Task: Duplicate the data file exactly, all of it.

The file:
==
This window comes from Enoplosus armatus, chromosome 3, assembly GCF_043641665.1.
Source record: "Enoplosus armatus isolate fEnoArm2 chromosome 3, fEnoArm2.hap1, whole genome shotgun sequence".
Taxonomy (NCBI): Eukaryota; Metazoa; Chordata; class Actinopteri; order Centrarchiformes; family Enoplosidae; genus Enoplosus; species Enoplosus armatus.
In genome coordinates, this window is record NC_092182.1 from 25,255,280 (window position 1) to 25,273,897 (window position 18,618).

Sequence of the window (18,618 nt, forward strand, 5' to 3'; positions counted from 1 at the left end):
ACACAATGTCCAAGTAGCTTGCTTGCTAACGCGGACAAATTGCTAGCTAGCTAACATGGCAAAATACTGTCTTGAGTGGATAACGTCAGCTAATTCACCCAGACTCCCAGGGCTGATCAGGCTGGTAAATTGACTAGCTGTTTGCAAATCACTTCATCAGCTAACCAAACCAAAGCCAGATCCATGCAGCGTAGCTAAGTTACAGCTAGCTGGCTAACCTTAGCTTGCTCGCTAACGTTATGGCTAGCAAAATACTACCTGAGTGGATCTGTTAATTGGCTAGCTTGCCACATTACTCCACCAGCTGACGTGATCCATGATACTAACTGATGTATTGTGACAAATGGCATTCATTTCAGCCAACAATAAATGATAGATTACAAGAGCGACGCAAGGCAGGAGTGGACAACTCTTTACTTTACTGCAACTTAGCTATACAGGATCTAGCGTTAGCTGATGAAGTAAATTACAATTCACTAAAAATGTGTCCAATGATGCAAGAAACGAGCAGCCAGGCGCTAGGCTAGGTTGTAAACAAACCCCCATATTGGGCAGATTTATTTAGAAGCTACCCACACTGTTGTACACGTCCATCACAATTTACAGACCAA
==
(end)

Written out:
This window comes from Enoplosus armatus, chromosome 3, assembly GCF_043641665.1.
Source record: "Enoplosus armatus isolate fEnoArm2 chromosome 3, fEnoArm2.hap1, whole genome shotgun sequence".
Taxonomy (NCBI): Eukaryota; Metazoa; Chordata; class Actinopteri; order Centrarchiformes; family Enoplosidae; genus Enoplosus; species Enoplosus armatus.
In genome coordinates, this window is record NC_092182.1 from 25,255,280 (window position 1) to 25,273,897 (window position 18,618).

Sequence of the window (18,618 nt, forward strand, 5' to 3'; positions counted from 1 at the left end):
ACACAATGTCCAAGTAGCTTGCTTGCTAACGCGGACAAATTGCTAGCTAGCTAACATGGCAAAATACTGTCTTGAGTGGATAACGTCAGCTAATTCACCCAGACTCCCAGGGCTGATCAGGCTGGTAAATTGACTAGCTGTTTGCAAATCACTTCATCAGCTAACCAAACCAAAGCCAGATCCATGCAGCGTAGCTAAGTTACAGCTAGCTGGCTAACCTTAGCTTGCTCGCTAACGTTATGGCTAGCAAAATACTACCTGAGTGGATCTGTTAATTGGCTAGCTTGCCACATTACTCCACCAGCTGACGTGATCCATGATACTAACTGATGTATTGTGACAAATGGCATTCATTTCAGCCAACAATAAATGATAGATTACAAGAGCGACGCAAGGCAGGAGTGGACAACTCTTTACTTTACTGCAACTTAGCTATACAGGATCTAGCGTTAGCTGATGAAGTAAATTACAATTCACTAAAAATGTGTCCAATGATGCAAGAAACGAGCAGCCAGGCGCTAGGCTAGGTTGTAAACAAACCCCCATATTGGGCAGATTTATTTAGAAGCTACCCACACTGTTGTACACGTCCATCACAATTTACAGACCAA